The Runner’s High is real – that exhilarating, if not euphoric state which you can reach simply through running is something you can achieve.
Everyone has heard of the runner’s high, but it’s treated as a myth – something intangible and unproven.
However, in recent years several studies have confirmed the existence of the High and identified the conditions which stimulates those feel-good brain chemicals.
Ever wondered what causes runner’s high?
Or why the High exists in the first place?
Maybe you’re looking for guidelines on how to attain a runner’s high – then you’re in the right place!
Let’s jump in!
Table of Contents
What Is The Runner’s High?
The Runner’s High is a feeling of elation brought on by continuous exercise.
It can vary in its intensity and effects, but a typical runner’s high includes:
- Feelings of elation, exhilaration, calm, and positive vibes
- Reduced levels of stress
- Less awareness of pain or discomfort.
The runner’s high isn’t actually exclusive to running, but can be attained through different forms of continuous strenuous exercise. It’s most commonly associated with running, as the conditions of going for a run well suit the required state to induce a Runner’s High.
The runner’s high is one of many neurobiological effects of physical exercise (i.e. how exercise can change your brain state), and is relatively short-term – it will typically wear off a few hours after you finish your run.
What Causes A Runner’s High?
The runner’s high takes place completely inside your brain.
It’s triggered by a flood of endorphins – those feel-good brain chemicals – which kick in after a bout of physical exercise.
What are endorphins, exactly?
Endorphins are your body’s own home-made opiates, which actually act in a similar way to morphine (the engineered version of an opiate).
These happy chemicals originate in the brain’s prefrontal and limbic regions, and the more that is produced, the better the high.
Endorphins are released as a reaction to pain and discomfort, in order to numb those effects and allow the body to keep functioning.
More recent research also identified endocannabinoids as another major contributor to the Runner’s High.
Endocannabinoids are our own natural version of THC (yes, the same thing found in marijuana) and are pumped out and affect the entire body.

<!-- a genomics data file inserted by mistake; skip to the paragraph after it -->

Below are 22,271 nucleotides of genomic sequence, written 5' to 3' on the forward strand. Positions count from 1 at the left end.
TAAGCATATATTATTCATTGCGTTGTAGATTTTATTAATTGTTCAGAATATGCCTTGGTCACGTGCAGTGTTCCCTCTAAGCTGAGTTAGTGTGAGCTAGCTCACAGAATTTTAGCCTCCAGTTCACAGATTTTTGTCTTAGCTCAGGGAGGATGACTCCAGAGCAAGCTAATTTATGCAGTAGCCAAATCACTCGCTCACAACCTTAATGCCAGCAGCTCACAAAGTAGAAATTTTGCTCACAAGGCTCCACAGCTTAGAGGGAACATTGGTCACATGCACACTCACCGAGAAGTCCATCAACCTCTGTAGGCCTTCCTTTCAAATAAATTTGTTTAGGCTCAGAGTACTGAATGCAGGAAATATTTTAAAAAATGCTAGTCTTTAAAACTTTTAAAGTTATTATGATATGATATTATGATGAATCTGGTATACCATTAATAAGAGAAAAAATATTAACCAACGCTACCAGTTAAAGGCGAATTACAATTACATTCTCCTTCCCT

Endocannabinoids help create a sensation of calm and tranquility, which not only relax your mind but can relax unnecessary tension in your muscles.
When you realise what the chemicals released can do, you realise it’s no wonder we call it the Runner’s High!
Why Does Runner’s High Exist?
The prevailing theory is that our bodies developed these abilities to allow us to push through pain and discomfort when necessary.
Our ancestors would have spent long days hunting; at times in extreme conditions like heat, cold, and humidity. They would have gone for prolonged periods without food, occasionally pick up injuries, and get fatigued.
The runner’s high may have developed in order to improve our performance during these long periods of running and hunting.
It’s mother nature’s way of taking care of us when we’re under physical stress.
The endorphins would have made us feel better, and tune out of pain and discomfort so we could focus on survival.
How To Achieve Runner’s High
Ok, let’s get to the meat and potatoes of this thing.
You’ve read all about it, and now you want to experience it.
Let’s walk through some of the optimal conditions to stimulate a runner’s high.
Run For Over An Hour
The Runner’s High typically kicks in after between 1 – 2 hours of running.
This reflects the fact that your body needs to be placed under continuous stress and discomfort before those feel-good chemicals get released.
This makes distance running easier, and the exhilaration experienced in a long, winding run can border on the transcendent.
The bad news is that rookie runners will struggle to keep going long enough to attain the runner’s high. Looking to increase your running ability? Grab a free training plan from us.
Push Your Body (But Not Too Hard)
As endorphins and endocannabinoids are released in response to stress and discomfort, it’s necessary that you push yourself hard enough to feel the strain.
An easy, slow jog isn’t going to induce that blissful state, I’m afraid.
Aim for a workout which is 70 – 80% of your max effort, or around a 7 out of 10 for Rate of Perceived Exertion.
If you push your body too hard, you’ll reach exhaustion quickly and the high discomfort you feel will be greater than the gentle rush of the endorphins.
In order to attain the elevated effects of the high, you’ve got to be physically capable of running for an extended period under some strain.
This often means that beginners simply can’t reach the Runner’s High as they can’t keep running long enough.
Develop a good running habit and avoid injury to become a Runner’s High Practitioner.
Mix Up Your Training
Distance runners run the risk of getting into a comfortable groove, where they don’t push themselves hard enough to induce the High.
If this sounds like you, add in some fast intervals, fartleks, or downhill speedwork to up the intensity of your workouts, add some physical stress, and reach that elevated state of mind!
Rest and Sleep
Your body is best primed for endorphin and endocannabinoid production when it’s rested and ready.
A good 8 hrs of sleep is necessary to maximise your potential endocannabinoid production, and that potential slowly decreases as each day wears on.
Training on tired legs (and a tired mind) makes it harder to attain and maintain the runner’s high.